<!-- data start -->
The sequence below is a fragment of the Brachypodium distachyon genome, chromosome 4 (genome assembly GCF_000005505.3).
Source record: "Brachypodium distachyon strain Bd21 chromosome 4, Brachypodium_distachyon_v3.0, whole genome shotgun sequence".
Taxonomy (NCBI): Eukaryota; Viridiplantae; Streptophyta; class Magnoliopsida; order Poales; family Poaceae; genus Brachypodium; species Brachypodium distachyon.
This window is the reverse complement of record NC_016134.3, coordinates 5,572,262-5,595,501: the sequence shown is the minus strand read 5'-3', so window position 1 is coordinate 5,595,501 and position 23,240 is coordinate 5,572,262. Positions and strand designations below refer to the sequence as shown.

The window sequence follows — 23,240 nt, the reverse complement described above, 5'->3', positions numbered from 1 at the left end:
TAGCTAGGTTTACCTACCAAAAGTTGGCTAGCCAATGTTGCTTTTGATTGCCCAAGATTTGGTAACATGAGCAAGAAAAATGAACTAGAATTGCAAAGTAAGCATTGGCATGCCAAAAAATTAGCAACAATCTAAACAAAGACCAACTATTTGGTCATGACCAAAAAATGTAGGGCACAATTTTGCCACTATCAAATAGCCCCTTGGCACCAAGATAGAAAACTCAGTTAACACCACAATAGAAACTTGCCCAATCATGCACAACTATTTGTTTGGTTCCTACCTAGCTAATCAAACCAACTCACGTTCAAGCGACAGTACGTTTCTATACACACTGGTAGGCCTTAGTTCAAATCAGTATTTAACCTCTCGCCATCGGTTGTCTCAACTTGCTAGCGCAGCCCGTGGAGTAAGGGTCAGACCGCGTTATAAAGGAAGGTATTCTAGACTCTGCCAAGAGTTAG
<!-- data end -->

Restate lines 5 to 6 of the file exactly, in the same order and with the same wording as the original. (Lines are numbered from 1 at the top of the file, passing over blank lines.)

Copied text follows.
The window sequence follows — 23,240 nt, the reverse complement described above, 5'->3', positions numbered from 1 at the left end:
TAGCTAGGTTTACCTACCAAAAGTTGGCTAGCCAATGTTGCTTTTGATTGCCCAAGATTTGGTAACATGAGCAAGAAAAATGAACTAGAATTGCAAAGTAAGCATTGGCATGCCAAAAAATTAGCAACAATCTAAACAAAGACCAACTATTTGGTCATGACCAAAAAATGTAGGGCACAATTTTGCCACTATCAAATAGCCCCTTGGCACCAAGATAGAAAACTCAGTTAACACCACAATAGAAACTTGCCCAATCATGCACAACTATTTGTTTGGTTCCTACCTAGCTAATCAAACCAACTCACGTTCAAGCGACAGTACGTTTCTATACACACTGGTAGGCCTTAGTTCAAATCAGTATTTAACCTCTCGCCATCGGTTGTCTCAACTTGCTAGCGCAGCCCGTGGAGTAAGGGTCAGACCGCGTTATAAAGGAAGGTATTCTAGACTCTGCCAAGAGTTAG